5. Create a New Life Structure. Get up early on work days. Apply for jobs, go network, and let job hunting be your new “work.” Have hope; you will get another job.
4. ExerciseI planned exercise into my day because it relieved stress, and brought me joy! Go run by the lake or plan to go dancing.
3. Maximize Your Networks. Yes, sign up and use networking and job hunting sites, but also connect with people in person. I went to my grad school’s career office, and they loaned me career books (a great one is The Career Guide for Creative and Unconventional People by Carol Eikleberry), critiqued my resume, and supported me in thinking about different career choices. They helped me know it’s fine to try something different, like floral design…
2. Do What You Love and Feel Your FeelingsI read, I sang, I cooked. I took floral design classes, and I started writing a book. I cried, felt sad, shouted with anger, ached with loss, and chose to forgive. Then a tutoring job came!
 
1. Believe and Know That You Are Loved Just As You AreYes, sudden job loss wounds your heart and your confidence. Yes, you need time to heal, but while you are healing, just know that there is a plan for you designed by the Great Creator. Know that you are loved. You are not your job; you are of full value just as you are.
 
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Copyright 2014 by M. H. Campbell


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Series I Episode I: Beginning with Forgiveness and Thankfulness

Home Schooling’s Black, White, and Gray: A Series on Home Schooling and Life-Long Learners 

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Most junior high girls like to giggle about boys and lay out at a pool party, but not me. I didn’t know what it felt like to have crush until I was fifteen, and I wasn’t crazy about being in a bathing suit. At one pool party I attended in junior high, I splashed with the girls for a while, but then picked strawberries for an hour because the hostess offered strawberries to anyone who wanted to pick them. I baked some amazing fresh strawberry pie with those berries. I treasure the freedom and creativity being home schooled gave me, but it did not make me normal. But why should I be normal?!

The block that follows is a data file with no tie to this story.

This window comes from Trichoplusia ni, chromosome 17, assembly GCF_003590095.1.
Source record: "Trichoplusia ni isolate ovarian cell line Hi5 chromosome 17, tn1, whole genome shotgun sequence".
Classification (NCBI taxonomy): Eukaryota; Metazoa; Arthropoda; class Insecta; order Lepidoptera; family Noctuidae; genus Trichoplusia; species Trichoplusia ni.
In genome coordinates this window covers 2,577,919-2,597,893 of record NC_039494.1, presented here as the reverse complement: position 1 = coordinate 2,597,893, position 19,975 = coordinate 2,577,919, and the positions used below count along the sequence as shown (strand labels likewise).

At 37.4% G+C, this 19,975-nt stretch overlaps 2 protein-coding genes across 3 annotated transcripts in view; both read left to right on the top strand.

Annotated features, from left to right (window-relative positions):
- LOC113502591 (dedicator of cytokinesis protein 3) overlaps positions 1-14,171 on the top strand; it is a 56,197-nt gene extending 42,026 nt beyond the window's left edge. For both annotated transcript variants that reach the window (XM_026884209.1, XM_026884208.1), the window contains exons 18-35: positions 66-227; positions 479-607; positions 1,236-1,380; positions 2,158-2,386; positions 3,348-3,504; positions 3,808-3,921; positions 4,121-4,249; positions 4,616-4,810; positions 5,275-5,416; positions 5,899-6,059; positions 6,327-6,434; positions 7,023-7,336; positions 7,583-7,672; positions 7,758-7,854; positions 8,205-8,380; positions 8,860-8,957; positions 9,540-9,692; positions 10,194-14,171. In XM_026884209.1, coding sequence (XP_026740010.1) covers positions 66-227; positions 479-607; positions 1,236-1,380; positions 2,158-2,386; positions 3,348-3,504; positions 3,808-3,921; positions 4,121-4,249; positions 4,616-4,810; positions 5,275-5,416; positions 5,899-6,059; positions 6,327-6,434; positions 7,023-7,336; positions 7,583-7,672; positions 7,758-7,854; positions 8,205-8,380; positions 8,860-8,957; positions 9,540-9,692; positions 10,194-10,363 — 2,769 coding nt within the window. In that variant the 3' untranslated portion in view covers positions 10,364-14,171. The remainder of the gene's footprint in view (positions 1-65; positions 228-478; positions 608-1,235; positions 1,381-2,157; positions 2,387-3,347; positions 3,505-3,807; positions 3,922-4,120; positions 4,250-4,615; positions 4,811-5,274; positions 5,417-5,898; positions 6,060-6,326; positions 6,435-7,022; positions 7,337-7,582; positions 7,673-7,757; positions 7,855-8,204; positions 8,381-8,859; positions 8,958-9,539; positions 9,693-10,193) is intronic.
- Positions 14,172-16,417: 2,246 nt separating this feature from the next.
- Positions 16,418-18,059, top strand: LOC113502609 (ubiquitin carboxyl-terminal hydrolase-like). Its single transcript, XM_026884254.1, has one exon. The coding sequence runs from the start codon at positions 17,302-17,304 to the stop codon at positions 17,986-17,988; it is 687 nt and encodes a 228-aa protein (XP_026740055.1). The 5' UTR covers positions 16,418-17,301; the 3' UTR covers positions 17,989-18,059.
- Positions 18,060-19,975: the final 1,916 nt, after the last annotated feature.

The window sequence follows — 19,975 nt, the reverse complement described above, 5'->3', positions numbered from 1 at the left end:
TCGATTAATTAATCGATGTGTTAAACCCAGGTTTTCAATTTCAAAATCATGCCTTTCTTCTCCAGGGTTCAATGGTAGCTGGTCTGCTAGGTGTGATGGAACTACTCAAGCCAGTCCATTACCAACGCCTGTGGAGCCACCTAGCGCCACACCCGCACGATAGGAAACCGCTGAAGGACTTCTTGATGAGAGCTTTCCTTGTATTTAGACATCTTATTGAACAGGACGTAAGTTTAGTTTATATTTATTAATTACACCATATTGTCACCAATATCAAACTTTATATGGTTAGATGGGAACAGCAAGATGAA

Home schooling has a lot of white, but there is black as well, and some gray. Through this series of blog posts, I will be looking at the mediocre, the ugly, and the beautiful parts of home schooling. I do not mean to step on anybody’s toes, but I need to be honest and truthful. Being lovingly honest can bring healthy change; I desire to bring life through my writing.

Educating humans to be what they were created to be is a life passion of mine. I believe in giving students the freedom and structure needed to develop into healthy, robust, loving adults who will do more in the world than I ever will! Home schooling is one method of doing this, but it may not be the best pathway for all children; that is up to the parents and children to explore. However, home schooling molds students into people who may be more in-tune and willing to stand up for their uniqueness in this world full of cliques and conformity.

After attending traditional college, I came home and went through a time of evaluation and sadness. I let myself admit that being home schooled wasn’t perfect; I admitted that there were some dark-sides to home schooling. Since then I’ve worked through most of the anger I had once I realized some of the unhealthy parts of home schooling and have come into a time of acceptance and challenge.

Recently one morning while walking down a gravel road in Lincoln Marsh, it hit me: I CAN graciously critique home schooling, but I must begin with a confession of forgiveness and of thankfulness.

I forgive my parents for the gaps I had in my education; they did the best they could with the resources they had. No school is perfect. Period. Even home schools. I am so thankful for the faith and freedom they instilled in me. I learned how to learn, so I get to fill in those gaps now!